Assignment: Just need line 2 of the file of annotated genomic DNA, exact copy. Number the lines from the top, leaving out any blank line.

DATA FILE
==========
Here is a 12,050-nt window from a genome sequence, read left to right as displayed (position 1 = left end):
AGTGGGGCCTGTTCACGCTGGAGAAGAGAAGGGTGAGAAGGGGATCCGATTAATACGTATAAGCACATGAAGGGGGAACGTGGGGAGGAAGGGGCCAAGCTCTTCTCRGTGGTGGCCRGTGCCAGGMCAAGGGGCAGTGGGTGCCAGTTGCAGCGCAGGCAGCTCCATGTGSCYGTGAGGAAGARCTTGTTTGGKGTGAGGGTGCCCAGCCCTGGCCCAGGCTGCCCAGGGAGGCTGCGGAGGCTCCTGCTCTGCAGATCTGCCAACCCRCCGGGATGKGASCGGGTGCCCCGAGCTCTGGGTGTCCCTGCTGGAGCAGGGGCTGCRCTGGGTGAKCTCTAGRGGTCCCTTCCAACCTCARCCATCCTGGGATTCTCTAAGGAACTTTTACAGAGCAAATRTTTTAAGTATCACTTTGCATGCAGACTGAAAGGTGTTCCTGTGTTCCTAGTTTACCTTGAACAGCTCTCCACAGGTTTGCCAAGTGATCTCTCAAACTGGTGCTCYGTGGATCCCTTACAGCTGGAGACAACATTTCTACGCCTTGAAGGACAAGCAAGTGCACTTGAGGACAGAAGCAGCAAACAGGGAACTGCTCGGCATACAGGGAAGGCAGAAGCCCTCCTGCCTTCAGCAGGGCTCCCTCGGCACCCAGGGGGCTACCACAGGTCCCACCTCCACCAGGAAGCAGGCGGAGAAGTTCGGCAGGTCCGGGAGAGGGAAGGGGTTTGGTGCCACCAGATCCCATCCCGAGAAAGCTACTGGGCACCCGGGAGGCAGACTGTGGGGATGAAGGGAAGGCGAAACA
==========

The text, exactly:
AGTGGGGCCTGTTCACGCTGGAGAAGAGAAGGGTGAGAAGGGGATCCGATTAATACGTATAAGCACATGAAGGGGGAACGTGGGGAGGAAGGGGCCAAGCTCTTCTCRGTGGTGGCCRGTGCCAGGMCAAGGGGCAGTGGGTGCCAGTTGCAGCGCAGGCAGCTCCATGTGSCYGTGAGGAAGARCTTGTTTGGKGTGAGGGTGCCCAGCCCTGGCCCAGGCTGCCCAGGGAGGCTGCGGAGGCTCCTGCTCTGCAGATCTGCCAACCCRCCGGGATGKGASCGGGTGCCCCGAGCTCTGGGTGTCCCTGCTGGAGCAGGGGCTGCRCTGGGTGAKCTCTAGRGGTCCCTTCCAACCTCARCCATCCTGGGATTCTCTAAGGAACTTTTACAGAGCAAATRTTTTAAGTATCACTTTGCATGCAGACTGAAAGGTGTTCCTGTGTTCCTAGTTTACCTTGAACAGCTCTCCACAGGTTTGCCAAGTGATCTCTCAAACTGGTGCTCYGTGGATCCCTTACAGCTGGAGACAACATTTCTACGCCTTGAAGGACAAGCAAGTGCACTTGAGGACAGAAGCAGCAAACAGGGAACTGCTCGGCATACAGGGAAGGCAGAAGCCCTCCTGCCTTCAGCAGGGCTCCCTCGGCACCCAGGGGGCTACCACAGGTCCCACCTCCACCAGGAAGCAGGCGGAGAAGTTCGGCAGGTCCGGGAGAGGGAAGGGGTTTGGTGCCACCAGATCCCATCCCGAGAAAGCTACTGGGCACCCGGGAGGCAGACTGTGGGGATGAAGGGAAGGCGAAACA